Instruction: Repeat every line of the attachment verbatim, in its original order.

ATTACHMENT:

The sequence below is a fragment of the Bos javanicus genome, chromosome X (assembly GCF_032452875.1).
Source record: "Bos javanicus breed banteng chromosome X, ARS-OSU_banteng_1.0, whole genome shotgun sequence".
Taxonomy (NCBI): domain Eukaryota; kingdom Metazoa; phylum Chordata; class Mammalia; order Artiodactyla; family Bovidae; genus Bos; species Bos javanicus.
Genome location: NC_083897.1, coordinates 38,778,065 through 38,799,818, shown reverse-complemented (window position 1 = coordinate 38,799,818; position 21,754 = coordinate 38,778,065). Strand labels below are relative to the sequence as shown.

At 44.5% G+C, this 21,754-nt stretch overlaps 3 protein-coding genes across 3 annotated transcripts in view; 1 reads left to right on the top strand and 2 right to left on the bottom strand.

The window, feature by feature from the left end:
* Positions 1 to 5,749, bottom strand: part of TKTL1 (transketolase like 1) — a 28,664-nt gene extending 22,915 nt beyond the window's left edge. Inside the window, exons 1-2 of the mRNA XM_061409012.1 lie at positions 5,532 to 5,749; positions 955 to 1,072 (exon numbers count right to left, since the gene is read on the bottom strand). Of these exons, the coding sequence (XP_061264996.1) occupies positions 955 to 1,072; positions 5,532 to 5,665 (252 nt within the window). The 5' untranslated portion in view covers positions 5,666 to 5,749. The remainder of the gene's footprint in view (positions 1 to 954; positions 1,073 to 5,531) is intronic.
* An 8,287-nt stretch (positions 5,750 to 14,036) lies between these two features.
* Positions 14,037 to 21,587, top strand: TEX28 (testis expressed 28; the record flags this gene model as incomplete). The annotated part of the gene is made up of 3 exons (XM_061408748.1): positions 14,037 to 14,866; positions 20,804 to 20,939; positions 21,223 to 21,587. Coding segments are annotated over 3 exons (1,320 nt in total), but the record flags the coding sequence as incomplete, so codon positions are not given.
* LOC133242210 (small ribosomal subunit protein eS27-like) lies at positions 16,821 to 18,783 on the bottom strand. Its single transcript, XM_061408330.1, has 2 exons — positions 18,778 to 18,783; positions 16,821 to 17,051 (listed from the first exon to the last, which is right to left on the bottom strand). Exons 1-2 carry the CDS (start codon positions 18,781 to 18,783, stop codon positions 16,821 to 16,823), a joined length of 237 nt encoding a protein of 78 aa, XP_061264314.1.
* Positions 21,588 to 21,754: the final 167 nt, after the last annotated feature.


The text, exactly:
The sequence below is a fragment of the Bos javanicus genome, chromosome X (assembly GCF_032452875.1).
Source record: "Bos javanicus breed banteng chromosome X, ARS-OSU_banteng_1.0, whole genome shotgun sequence".
Taxonomy (NCBI): domain Eukaryota; kingdom Metazoa; phylum Chordata; class Mammalia; order Artiodactyla; family Bovidae; genus Bos; species Bos javanicus.
Genome location: NC_083897.1, coordinates 38,778,065 through 38,799,818, shown reverse-complemented (window position 1 = coordinate 38,799,818; position 21,754 = coordinate 38,778,065). Strand labels below are relative to the sequence as shown.

At 44.5% G+C, this 21,754-nt stretch overlaps 3 protein-coding genes across 3 annotated transcripts in view; 1 reads left to right on the top strand and 2 right to left on the bottom strand.

The window, feature by feature from the left end:
* Positions 1 to 5,749, bottom strand: part of TKTL1 (transketolase like 1) — a 28,664-nt gene extending 22,915 nt beyond the window's left edge. Inside the window, exons 1-2 of the mRNA XM_061409012.1 lie at positions 5,532 to 5,749; positions 955 to 1,072 (exon numbers count right to left, since the gene is read on the bottom strand). Of these exons, the coding sequence (XP_061264996.1) occupies positions 955 to 1,072; positions 5,532 to 5,665 (252 nt within the window). The 5' untranslated portion in view covers positions 5,666 to 5,749. The remainder of the gene's footprint in view (positions 1 to 954; positions 1,073 to 5,531) is intronic.
* An 8,287-nt stretch (positions 5,750 to 14,036) lies between these two features.
* Positions 14,037 to 21,587, top strand: TEX28 (testis expressed 28; the record flags this gene model as incomplete). The annotated part of the gene is made up of 3 exons (XM_061408748.1): positions 14,037 to 14,866; positions 20,804 to 20,939; positions 21,223 to 21,587. Coding segments are annotated over 3 exons (1,320 nt in total), but the record flags the coding sequence as incomplete, so codon positions are not given.
* LOC133242210 (small ribosomal subunit protein eS27-like) lies at positions 16,821 to 18,783 on the bottom strand. Its single transcript, XM_061408330.1, has 2 exons — positions 18,778 to 18,783; positions 16,821 to 17,051 (listed from the first exon to the last, which is right to left on the bottom strand). Exons 1-2 carry the CDS (start codon positions 18,781 to 18,783, stop codon positions 16,821 to 16,823), a joined length of 237 nt encoding a protein of 78 aa, XP_061264314.1.
* Positions 21,588 to 21,754: the final 167 nt, after the last annotated feature.